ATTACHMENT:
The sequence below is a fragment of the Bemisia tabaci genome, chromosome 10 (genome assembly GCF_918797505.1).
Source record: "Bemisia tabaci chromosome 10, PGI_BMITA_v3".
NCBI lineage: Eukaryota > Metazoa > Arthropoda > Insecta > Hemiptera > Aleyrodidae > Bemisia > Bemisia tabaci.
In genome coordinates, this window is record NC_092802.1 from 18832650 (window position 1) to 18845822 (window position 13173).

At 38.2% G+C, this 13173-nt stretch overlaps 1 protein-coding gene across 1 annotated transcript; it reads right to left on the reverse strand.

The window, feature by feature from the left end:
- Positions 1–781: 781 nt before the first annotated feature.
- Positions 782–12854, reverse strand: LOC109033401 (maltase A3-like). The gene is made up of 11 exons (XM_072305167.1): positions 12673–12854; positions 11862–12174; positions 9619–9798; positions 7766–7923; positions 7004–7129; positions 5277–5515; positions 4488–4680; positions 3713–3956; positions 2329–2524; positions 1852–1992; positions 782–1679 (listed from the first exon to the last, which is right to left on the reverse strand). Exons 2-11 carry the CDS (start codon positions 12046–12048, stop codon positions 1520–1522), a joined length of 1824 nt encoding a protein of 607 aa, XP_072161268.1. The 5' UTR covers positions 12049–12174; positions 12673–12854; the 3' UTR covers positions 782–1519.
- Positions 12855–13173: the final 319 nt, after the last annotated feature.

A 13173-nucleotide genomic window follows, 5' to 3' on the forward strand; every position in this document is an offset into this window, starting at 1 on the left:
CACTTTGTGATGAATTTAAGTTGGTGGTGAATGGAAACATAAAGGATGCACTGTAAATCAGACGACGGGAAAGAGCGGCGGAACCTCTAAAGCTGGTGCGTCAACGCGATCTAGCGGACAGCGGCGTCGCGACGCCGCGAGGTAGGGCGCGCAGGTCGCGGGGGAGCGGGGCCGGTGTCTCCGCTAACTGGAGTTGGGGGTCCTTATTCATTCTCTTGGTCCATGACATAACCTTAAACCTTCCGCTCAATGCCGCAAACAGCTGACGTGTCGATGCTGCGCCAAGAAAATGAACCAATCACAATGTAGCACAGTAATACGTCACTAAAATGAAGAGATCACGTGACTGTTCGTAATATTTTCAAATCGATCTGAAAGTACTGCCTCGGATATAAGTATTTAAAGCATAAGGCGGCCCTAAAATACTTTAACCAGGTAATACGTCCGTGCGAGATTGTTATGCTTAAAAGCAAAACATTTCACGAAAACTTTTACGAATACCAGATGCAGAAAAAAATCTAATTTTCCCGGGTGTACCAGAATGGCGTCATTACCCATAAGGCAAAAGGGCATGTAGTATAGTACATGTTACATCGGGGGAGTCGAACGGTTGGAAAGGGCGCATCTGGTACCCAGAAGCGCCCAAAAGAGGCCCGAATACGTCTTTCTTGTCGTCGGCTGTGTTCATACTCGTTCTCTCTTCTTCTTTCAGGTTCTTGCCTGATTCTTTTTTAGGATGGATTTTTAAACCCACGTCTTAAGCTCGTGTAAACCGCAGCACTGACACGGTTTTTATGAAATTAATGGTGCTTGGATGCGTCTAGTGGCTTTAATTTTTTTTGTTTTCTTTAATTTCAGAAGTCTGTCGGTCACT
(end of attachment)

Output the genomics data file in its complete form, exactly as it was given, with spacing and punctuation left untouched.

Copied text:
The sequence below is a fragment of the Bemisia tabaci genome, chromosome 10 (genome assembly GCF_918797505.1).
Source record: "Bemisia tabaci chromosome 10, PGI_BMITA_v3".
NCBI lineage: Eukaryota > Metazoa > Arthropoda > Insecta > Hemiptera > Aleyrodidae > Bemisia > Bemisia tabaci.
In genome coordinates, this window is record NC_092802.1 from 18832650 (window position 1) to 18845822 (window position 13173).

At 38.2% G+C, this 13173-nt stretch overlaps 1 protein-coding gene across 1 annotated transcript; it reads right to left on the reverse strand.

The window, feature by feature from the left end:
- Positions 1–781: 781 nt before the first annotated feature.
- Positions 782–12854, reverse strand: LOC109033401 (maltase A3-like). The gene is made up of 11 exons (XM_072305167.1): positions 12673–12854; positions 11862–12174; positions 9619–9798; positions 7766–7923; positions 7004–7129; positions 5277–5515; positions 4488–4680; positions 3713–3956; positions 2329–2524; positions 1852–1992; positions 782–1679 (listed from the first exon to the last, which is right to left on the reverse strand). Exons 2-11 carry the CDS (start codon positions 12046–12048, stop codon positions 1520–1522), a joined length of 1824 nt encoding a protein of 607 aa, XP_072161268.1. The 5' UTR covers positions 12049–12174; positions 12673–12854; the 3' UTR covers positions 782–1519.
- Positions 12855–13173: the final 319 nt, after the last annotated feature.

A 13173-nucleotide genomic window follows, 5' to 3' on the forward strand; every position in this document is an offset into this window, starting at 1 on the left:
CACTTTGTGATGAATTTAAGTTGGTGGTGAATGGAAACATAAAGGATGCACTGTAAATCAGACGACGGGAAAGAGCGGCGGAACCTCTAAAGCTGGTGCGTCAACGCGATCTAGCGGACAGCGGCGTCGCGACGCCGCGAGGTAGGGCGCGCAGGTCGCGGGGGAGCGGGGCCGGTGTCTCCGCTAACTGGAGTTGGGGGTCCTTATTCATTCTCTTGGTCCATGACATAACCTTAAACCTTCCGCTCAATGCCGCAAACAGCTGACGTGTCGATGCTGCGCCAAGAAAATGAACCAATCACAATGTAGCACAGTAATACGTCACTAAAATGAAGAGATCACGTGACTGTTCGTAATATTTTCAAATCGATCTGAAAGTACTGCCTCGGATATAAGTATTTAAAGCATAAGGCGGCCCTAAAATACTTTAACCAGGTAATACGTCCGTGCGAGATTGTTATGCTTAAAAGCAAAACATTTCACGAAAACTTTTACGAATACCAGATGCAGAAAAAAATCTAATTTTCCCGGGTGTACCAGAATGGCGTCATTACCCATAAGGCAAAAGGGCATGTAGTATAGTACATGTTACATCGGGGGAGTCGAACGGTTGGAAAGGGCGCATCTGGTACCCAGAAGCGCCCAAAAGAGGCCCGAATACGTCTTTCTTGTCGTCGGCTGTGTTCATACTCGTTCTCTCTTCTTCTTTCAGGTTCTTGCCTGATTCTTTTTTAGGATGGATTTTTAAACCCACGTCTTAAGCTCGTGTAAACCGCAGCACTGACACGGTTTTTATGAAATTAATGGTGCTTGGATGCGTCTAGTGGCTTTAATTTTTTTTGTTTTCTTTAATTTCAGAAGTCTGTCGGTCACT